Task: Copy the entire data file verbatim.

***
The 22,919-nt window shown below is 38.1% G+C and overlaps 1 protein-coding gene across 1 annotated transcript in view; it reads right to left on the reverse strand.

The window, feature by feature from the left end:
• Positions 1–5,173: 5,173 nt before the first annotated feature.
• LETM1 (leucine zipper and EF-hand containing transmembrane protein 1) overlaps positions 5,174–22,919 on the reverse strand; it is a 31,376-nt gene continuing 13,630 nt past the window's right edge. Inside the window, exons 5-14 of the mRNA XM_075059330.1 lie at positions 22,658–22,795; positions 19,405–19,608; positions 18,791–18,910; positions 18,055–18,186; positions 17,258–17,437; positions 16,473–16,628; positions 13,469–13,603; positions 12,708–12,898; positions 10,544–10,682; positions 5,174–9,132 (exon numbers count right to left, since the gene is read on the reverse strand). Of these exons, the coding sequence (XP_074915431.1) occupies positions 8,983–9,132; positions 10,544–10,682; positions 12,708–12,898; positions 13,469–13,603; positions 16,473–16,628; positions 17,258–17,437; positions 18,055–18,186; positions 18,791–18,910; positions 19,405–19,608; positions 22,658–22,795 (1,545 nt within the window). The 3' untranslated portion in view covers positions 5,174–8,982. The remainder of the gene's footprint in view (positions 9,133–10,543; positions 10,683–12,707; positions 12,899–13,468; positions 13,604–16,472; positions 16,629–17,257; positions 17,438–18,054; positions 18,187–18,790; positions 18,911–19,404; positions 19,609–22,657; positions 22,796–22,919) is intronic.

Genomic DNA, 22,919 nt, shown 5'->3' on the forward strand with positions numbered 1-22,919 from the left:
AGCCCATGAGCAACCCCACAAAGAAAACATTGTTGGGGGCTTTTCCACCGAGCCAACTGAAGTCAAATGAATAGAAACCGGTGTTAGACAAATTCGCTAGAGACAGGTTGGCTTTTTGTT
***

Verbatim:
The 22,919-nt window shown below is 38.1% G+C and overlaps 1 protein-coding gene across 1 annotated transcript in view; it reads right to left on the reverse strand.

The window, feature by feature from the left end:
• Positions 1–5,173: 5,173 nt before the first annotated feature.
• LETM1 (leucine zipper and EF-hand containing transmembrane protein 1) overlaps positions 5,174–22,919 on the reverse strand; it is a 31,376-nt gene continuing 13,630 nt past the window's right edge. Inside the window, exons 5-14 of the mRNA XM_075059330.1 lie at positions 22,658–22,795; positions 19,405–19,608; positions 18,791–18,910; positions 18,055–18,186; positions 17,258–17,437; positions 16,473–16,628; positions 13,469–13,603; positions 12,708–12,898; positions 10,544–10,682; positions 5,174–9,132 (exon numbers count right to left, since the gene is read on the reverse strand). Of these exons, the coding sequence (XP_074915431.1) occupies positions 8,983–9,132; positions 10,544–10,682; positions 12,708–12,898; positions 13,469–13,603; positions 16,473–16,628; positions 17,258–17,437; positions 18,055–18,186; positions 18,791–18,910; positions 19,405–19,608; positions 22,658–22,795 (1,545 nt within the window). The 3' untranslated portion in view covers positions 5,174–8,982. The remainder of the gene's footprint in view (positions 9,133–10,543; positions 10,683–12,707; positions 12,899–13,468; positions 13,604–16,472; positions 16,629–17,257; positions 17,438–18,054; positions 18,187–18,790; positions 18,911–19,404; positions 19,609–22,657; positions 22,796–22,919) is intronic.

Genomic DNA, 22,919 nt, shown 5'->3' on the forward strand with positions numbered 1-22,919 from the left:
AGCCCATGAGCAACCCCACAAAGAAAACATTGTTGGGGGCTTTTCCACCGAGCCAACTGAAGTCAAATGAATAGAAACCGGTGTTAGACAAATTCGCTAGAGACAGGTTGGCTTTTTGTT